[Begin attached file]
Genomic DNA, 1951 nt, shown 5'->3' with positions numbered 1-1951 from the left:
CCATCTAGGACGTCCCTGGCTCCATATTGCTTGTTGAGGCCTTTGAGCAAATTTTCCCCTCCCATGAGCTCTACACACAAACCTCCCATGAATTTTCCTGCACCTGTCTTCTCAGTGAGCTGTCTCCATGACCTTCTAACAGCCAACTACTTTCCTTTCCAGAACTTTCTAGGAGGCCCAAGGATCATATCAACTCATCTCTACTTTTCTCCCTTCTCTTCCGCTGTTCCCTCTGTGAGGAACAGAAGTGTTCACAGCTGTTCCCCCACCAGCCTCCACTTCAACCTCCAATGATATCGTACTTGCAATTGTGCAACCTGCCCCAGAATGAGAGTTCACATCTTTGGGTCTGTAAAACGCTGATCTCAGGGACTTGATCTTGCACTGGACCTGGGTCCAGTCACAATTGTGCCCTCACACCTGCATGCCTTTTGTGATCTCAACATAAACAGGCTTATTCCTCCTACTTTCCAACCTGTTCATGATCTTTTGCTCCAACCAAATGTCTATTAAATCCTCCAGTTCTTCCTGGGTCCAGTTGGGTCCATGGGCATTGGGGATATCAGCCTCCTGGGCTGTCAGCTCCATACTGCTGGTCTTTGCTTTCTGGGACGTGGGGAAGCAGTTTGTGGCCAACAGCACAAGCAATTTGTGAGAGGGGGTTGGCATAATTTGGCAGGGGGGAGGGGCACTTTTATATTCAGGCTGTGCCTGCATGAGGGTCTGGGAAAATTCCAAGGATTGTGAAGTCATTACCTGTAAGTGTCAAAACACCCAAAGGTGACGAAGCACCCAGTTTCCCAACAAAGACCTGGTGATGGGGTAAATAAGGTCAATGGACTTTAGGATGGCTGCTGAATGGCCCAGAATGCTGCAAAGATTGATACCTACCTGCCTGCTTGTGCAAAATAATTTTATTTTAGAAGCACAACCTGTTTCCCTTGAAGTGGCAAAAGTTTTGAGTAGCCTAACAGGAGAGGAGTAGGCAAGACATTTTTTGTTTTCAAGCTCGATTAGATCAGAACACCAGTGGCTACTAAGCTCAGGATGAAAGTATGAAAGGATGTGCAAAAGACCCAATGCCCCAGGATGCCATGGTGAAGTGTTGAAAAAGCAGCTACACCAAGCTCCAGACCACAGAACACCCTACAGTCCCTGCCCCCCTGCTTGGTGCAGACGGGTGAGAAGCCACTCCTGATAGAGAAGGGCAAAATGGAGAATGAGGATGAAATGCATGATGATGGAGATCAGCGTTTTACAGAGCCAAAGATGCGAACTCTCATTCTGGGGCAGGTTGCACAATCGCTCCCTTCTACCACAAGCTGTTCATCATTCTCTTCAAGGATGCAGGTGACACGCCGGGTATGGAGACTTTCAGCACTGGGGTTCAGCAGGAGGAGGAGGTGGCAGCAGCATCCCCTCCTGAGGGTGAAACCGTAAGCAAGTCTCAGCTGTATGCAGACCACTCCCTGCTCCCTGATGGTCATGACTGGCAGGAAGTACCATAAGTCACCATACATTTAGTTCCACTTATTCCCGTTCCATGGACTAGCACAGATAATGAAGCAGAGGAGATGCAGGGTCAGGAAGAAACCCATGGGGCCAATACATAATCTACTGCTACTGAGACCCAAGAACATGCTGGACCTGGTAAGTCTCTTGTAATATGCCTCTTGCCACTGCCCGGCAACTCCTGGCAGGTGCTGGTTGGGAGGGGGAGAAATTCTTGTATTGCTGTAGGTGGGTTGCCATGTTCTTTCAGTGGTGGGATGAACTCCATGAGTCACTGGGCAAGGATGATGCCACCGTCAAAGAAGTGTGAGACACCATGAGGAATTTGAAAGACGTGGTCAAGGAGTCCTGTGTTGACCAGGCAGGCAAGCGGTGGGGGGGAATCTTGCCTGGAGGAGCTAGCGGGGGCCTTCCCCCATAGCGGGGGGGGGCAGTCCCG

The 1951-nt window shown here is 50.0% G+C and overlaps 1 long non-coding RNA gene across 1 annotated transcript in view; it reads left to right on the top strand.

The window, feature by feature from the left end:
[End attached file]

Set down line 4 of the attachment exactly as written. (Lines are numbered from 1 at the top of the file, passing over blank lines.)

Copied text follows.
The window, feature by feature from the left end: